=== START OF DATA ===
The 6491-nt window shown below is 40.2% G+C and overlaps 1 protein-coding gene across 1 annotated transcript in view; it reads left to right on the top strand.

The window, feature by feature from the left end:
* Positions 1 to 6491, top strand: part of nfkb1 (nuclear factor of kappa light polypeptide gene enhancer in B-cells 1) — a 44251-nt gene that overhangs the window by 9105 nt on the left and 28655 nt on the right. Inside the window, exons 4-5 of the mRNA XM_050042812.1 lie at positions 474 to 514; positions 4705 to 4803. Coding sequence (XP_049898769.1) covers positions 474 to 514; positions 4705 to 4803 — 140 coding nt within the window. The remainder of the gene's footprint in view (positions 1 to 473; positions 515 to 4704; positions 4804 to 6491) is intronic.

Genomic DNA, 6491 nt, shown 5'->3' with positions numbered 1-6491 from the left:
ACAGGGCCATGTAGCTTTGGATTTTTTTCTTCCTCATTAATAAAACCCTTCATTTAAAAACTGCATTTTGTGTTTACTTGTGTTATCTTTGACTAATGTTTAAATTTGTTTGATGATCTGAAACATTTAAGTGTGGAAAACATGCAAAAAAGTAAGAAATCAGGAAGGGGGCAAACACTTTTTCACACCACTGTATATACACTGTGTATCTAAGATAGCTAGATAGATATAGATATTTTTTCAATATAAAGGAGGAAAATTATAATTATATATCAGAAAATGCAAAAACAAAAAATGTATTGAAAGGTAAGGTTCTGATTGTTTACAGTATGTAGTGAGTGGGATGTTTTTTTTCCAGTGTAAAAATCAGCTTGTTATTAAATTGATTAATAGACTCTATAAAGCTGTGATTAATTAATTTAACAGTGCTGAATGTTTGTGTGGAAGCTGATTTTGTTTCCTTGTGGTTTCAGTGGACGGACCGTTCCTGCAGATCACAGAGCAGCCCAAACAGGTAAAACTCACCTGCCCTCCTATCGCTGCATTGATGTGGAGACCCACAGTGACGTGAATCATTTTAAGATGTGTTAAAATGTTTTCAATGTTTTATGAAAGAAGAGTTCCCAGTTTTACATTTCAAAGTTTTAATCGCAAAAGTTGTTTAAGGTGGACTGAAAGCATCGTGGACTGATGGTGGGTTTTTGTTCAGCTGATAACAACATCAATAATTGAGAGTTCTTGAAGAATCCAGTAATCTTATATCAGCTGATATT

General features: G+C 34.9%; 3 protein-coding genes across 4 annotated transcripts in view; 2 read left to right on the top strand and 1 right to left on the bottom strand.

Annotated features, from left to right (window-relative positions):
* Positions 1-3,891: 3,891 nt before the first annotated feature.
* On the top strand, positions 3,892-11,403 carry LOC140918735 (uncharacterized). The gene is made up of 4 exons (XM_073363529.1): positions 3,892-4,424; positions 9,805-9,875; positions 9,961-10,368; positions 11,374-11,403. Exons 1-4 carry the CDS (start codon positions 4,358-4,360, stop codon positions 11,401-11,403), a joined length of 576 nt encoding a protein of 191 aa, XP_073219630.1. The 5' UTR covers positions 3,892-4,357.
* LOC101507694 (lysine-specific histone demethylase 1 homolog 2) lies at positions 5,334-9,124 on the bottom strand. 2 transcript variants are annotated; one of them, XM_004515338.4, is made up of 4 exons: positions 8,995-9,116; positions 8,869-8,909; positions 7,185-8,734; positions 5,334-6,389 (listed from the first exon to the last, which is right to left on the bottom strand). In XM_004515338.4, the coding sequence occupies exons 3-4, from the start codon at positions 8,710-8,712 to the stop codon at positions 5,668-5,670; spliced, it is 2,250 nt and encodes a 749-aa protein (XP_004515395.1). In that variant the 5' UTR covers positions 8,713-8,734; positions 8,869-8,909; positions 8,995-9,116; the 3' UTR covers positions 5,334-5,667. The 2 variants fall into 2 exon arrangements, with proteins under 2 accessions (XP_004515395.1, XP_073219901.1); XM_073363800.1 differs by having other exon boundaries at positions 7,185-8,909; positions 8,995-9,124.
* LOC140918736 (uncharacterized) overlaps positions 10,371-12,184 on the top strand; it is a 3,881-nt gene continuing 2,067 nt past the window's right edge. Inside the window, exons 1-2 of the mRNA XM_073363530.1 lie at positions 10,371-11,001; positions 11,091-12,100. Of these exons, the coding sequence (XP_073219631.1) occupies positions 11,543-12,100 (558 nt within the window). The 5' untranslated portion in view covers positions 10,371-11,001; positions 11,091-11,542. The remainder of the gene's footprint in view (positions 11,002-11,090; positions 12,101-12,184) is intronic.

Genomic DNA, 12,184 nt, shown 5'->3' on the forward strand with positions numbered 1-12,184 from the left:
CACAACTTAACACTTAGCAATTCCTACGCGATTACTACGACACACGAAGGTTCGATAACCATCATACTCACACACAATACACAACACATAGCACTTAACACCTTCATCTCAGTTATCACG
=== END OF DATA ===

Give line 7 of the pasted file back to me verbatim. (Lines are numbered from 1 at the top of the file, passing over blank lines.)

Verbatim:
Annotated features, from left to right (window-relative positions):